We labored over our design, but finally decided that we wanted to develop an academics and sports model, create from scratch an opportunity young baseball players could pursue that would give them the parachute they needed when baseball abandoned them, as it does all but two in 100 prospects. We rationalized that if they could do well in the classroom and on the baseball field, there would be a chance to impress colleges and universities in the United States into offering baseball scholarships. Only 5 percent of college players are Latino, but Harold and I believe that an infusion of Dominican players into the college game will do much the same as it has done for Major League Baseball.
If those Dominicans who do get college scholarships make it to the majors, wonderful. The fact is that 55 percent of the players drafted in the first four rounds of the draft, the so-called money rounds, are college players, so there is an added financial incentive to play college baseball. But the real value of college is the education it provides, and with 80 percent of Dominicans never going past the eighth grade, the need for education is clear. And with the high collateral damage in developing Dominican baseball players, to provide some with a college education, something that would permit them to be professionals in something other than baseball, is beyond logical. It makes sense to the future of the Dominican Republic because the hope of any nation lies in the education of its youth.
And so it was that I moved to the Dominican Republic two years ago, to further lay the foundation for the DRSEA, to establish the visibility and credibility needed to have the dream reach reality.
It has been an interesting, even fascinating two years that have changed my perspectives on life. A year ago I wrote in the INFORMER about my sadness and joy, frustration and exhilaration, hope and despair, satisfaction and disappointment, tranquility and fear, excitement and boredom, friendship and loneliness – the wide range of emotions that have come into play in this journey. We have found land for the dream and lost it, have had broken promises and promises kept. There have been people who have used the dream for their own profit and returned nothing. And I have had to keep in mind every day that things do not operate the same here as in the United States, that the process to accomplish things is much different and takes time and that in itself creates angst.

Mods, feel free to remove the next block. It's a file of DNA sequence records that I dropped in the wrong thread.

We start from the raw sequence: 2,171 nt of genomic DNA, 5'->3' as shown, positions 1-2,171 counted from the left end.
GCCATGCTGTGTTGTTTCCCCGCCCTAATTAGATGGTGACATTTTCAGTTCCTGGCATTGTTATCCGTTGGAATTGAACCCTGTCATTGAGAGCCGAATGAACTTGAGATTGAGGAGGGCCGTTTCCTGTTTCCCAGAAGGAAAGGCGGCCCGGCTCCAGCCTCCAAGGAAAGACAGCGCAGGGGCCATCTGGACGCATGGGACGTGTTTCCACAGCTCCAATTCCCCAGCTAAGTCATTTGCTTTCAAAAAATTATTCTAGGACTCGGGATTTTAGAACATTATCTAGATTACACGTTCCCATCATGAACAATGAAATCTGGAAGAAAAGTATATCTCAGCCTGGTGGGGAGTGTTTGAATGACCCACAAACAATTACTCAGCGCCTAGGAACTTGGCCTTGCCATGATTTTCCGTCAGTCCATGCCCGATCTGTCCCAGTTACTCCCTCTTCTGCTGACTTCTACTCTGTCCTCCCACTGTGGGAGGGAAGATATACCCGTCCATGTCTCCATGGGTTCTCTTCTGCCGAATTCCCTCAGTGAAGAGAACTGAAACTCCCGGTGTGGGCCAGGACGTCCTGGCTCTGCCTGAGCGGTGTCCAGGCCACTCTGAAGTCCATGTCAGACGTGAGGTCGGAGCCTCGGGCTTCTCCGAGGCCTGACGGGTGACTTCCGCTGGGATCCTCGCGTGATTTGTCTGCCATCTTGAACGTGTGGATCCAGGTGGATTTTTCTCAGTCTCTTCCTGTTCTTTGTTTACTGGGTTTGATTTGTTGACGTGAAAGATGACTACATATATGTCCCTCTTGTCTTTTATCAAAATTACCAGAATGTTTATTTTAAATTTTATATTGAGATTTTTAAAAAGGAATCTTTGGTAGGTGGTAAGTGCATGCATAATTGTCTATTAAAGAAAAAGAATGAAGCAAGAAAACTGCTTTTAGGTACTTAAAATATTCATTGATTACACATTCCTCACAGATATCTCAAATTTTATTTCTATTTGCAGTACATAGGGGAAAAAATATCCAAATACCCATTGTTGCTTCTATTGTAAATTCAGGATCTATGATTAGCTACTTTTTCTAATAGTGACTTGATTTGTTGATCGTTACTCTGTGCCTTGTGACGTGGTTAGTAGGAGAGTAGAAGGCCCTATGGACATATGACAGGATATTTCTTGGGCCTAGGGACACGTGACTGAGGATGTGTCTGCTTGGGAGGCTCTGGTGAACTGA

But every day we get one step closer, convince one more person to embrace the dream. Every day there are inquiries from teachers who want to join the project, from parents and young boys who want the education we will provide, and from college baseball teams who believe our graduates will help them raise their baseball stock.
And Major League Baseball, in the midst of a reform movement in the Dominican Republic, appears to hear our voice. A year ago, the INFORMER called for baseball to consider fingerprinting to curtail age and identity fraud among Dominican prospects; a few months ago, fingerprinting was indeed added to baseball’s reform repertoire. And, I was encouraged by a conversation with Sandy Alderson, the man baseball hired to head the reform, that education is a part of the solution to the problems plaguing baseball in the Dominican Republic, and that the DRSEA can and should be a factor in that educational process.